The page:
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King University News :: Buechner Institute 2013-14 Lecture Series to Wrap with Lecture by Bestselling Poet and Essayist Christian Wiman April 24

Wiman to Speak at First Presbyterian Church in Bristol, Tenn.

BRISTOL, Tenn., April 14, 2014 – On April 24, King University and the Buechner Institute will welcome poet Christian Wiman as the final speaker in the 2013-14 Buechner Institute Lecture Series. At First Presbyterian Church in Bristol, Tenn., Wiman will be interviewed on-stage by Jane Zwart, assistant professor of English at Calvin College and member of the Buechner Institute Board, at 4 p.m. His lecture, “Hammer is the Prayer: Radical Doubt, Realistic Faith,” will begin at 7 p.m. The event is co-sponsored by the Bristol Herald Courier.

“Christian Wiman strings words together with stunning precision in his recent memoir, “My Bright Abyss,” and in his poems. Indeed, language is the plumb line he dangles among the branches of his family tree, along shelves of great books, and through the grave's trap door to eternity,” says Zwart.

Poet, translator, editor, and essayist Christian Wiman grew up in West Texas and earned a Bachelor of Arts at Washington and Lee University. He received an honorary doctorate from North Central College.

Christian Wiman is a senior lecturer in Religion and Literature at the Yale Institute of Sacred Music. From 2003-2013, he served as editor of Poetry Magazine. He is a recipient of both the Ruth Lilly and Wallace Stegner Fellowships and has produced four published books of poetry, two collections of essays, and his most recent work, bestselling memoir, “My Bright Abyss,” which explores faith and life during a time of intense crisis.

In The New Yorker, poet and critic Dan Chiasson chose Wiman’s “Every Riven Thing” as one of the 11 best poetry collections of 2010. “Every Riven Thing” also won the Commonwealth Prize from the English Speaking Union and was a finalist for the Kingsley-Tufts Poetry Award. Wiman’s other works include “The Long Home,” which received the Nicholas Roerich Prize, “Hard Night,” and “Stolen Air.”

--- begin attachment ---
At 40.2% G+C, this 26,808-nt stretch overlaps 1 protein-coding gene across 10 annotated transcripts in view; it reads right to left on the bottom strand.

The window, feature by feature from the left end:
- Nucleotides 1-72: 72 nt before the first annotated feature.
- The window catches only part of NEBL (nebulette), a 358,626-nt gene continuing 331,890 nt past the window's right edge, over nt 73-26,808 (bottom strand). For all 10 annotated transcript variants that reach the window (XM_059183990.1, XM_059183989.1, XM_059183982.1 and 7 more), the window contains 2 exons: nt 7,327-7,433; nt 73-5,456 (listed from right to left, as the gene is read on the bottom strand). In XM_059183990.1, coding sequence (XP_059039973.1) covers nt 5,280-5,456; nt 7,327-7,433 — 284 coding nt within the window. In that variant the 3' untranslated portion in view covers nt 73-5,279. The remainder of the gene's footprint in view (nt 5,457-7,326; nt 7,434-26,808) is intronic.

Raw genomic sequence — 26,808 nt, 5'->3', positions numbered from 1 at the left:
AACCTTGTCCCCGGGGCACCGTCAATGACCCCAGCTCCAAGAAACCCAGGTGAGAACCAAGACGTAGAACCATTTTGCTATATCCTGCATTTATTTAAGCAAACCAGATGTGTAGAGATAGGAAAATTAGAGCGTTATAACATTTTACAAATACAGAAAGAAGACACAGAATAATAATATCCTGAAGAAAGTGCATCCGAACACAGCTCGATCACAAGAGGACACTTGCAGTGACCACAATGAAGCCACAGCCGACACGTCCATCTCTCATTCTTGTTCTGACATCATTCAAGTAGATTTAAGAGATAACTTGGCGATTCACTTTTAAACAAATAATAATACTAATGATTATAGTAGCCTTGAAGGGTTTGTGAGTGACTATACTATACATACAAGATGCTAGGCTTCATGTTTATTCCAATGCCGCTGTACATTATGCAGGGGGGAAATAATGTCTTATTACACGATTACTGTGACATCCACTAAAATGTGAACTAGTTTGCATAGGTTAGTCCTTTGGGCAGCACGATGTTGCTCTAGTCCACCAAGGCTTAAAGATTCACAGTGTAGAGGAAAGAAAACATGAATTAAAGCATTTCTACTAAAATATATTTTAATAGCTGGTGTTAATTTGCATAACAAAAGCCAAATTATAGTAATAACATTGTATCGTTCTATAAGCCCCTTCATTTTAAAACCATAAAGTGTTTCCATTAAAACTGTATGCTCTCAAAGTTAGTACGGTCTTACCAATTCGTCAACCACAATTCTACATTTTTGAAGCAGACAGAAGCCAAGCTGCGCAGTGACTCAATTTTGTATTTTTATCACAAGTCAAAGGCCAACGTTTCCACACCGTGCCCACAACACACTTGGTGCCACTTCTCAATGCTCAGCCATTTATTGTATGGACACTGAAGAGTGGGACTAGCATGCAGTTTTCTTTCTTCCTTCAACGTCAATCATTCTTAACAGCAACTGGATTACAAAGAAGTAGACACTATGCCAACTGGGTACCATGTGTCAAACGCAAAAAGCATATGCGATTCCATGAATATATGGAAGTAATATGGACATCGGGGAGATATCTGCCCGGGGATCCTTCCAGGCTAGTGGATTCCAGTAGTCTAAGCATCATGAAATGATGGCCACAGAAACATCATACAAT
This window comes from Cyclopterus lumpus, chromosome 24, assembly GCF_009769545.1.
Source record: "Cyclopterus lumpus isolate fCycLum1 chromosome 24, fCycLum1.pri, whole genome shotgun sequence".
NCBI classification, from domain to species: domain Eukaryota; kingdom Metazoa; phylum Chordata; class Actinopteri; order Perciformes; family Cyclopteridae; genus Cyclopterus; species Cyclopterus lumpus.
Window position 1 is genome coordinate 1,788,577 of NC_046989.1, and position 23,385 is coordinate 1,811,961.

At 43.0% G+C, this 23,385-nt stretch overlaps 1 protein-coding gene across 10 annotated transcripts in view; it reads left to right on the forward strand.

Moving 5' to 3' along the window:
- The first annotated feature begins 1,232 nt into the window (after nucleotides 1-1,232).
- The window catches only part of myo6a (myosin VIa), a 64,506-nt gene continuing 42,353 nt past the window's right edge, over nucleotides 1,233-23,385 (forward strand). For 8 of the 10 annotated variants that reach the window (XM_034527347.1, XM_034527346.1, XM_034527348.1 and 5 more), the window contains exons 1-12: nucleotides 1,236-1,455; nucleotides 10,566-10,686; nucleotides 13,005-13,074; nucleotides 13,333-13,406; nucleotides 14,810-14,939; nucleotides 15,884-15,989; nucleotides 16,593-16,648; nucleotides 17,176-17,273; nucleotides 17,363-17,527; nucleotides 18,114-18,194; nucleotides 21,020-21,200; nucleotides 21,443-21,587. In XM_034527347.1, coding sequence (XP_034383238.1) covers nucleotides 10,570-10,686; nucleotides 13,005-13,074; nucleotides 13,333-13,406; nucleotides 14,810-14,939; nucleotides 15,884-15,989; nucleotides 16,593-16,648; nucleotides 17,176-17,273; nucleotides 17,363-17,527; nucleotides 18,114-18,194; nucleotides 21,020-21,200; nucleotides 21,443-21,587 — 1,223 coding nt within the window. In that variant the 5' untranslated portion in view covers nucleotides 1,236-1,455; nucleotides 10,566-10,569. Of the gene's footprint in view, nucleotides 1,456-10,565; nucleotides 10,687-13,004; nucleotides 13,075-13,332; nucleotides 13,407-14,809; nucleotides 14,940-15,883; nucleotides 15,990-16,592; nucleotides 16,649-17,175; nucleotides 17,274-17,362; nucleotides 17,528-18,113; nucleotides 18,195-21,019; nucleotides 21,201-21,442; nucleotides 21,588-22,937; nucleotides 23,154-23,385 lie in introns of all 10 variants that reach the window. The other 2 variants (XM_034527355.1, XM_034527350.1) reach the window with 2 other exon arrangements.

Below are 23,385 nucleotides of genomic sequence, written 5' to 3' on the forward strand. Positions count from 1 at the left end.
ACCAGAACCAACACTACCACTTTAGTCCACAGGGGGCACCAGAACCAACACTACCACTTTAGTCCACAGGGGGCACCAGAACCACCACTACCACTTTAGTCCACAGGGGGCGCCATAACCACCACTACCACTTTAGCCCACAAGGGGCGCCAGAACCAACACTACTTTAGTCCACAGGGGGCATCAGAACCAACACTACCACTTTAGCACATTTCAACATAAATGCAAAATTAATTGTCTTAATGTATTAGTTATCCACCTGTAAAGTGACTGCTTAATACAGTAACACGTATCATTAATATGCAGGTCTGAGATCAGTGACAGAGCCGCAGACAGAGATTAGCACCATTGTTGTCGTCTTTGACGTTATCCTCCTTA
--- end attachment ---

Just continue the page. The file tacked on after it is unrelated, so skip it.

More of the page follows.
Dale Brown, director of the Buechner Institute and chair of King’s English Department said of Wiman, “Anytime a poet becomes a bestseller, we should listen.”

Wiman’s poetry delves into themes of spiritual faith and doubt. Praising Wiman’s “ear for silence” in a review of “Every Riven Thing,” John Poch observed, “Repeatedly in this collection, in his careful way, he presses his ear against the hive of belief. It takes a renewed child-like faith, and Wiman achieves it through memory and imagination and, one gets the feeling, grace.”

In an April 2013 review by Dwight Garner in The New York Times, he commented, “I hope he lives to be ancient and writes many more books. He hopes to ‘burn up like the booster engine that falls away from the throttling rocket, lighting a little dark as I go.’ It’s a light, parts of it anyway, that I’d like to stand under.”

A former Guggenheim fellow, Wiman has taught at Stanford University, Northwestern University, Lynchburg College, and Yale Divinity School. He lives in New Haven, Conn.

Christian Wiman will be interviewed at 4 p.m. and will present “Hammer is the Prayer: Radical Doubt, Realistic Faith” at 7 p.m. at First Presbyterian Church on Thursday, Wednesday, April 24. The event is free and open to the public. For more information, contact Dale Brown at 423.652.4156 or visit www.buechnerinstitute.org.

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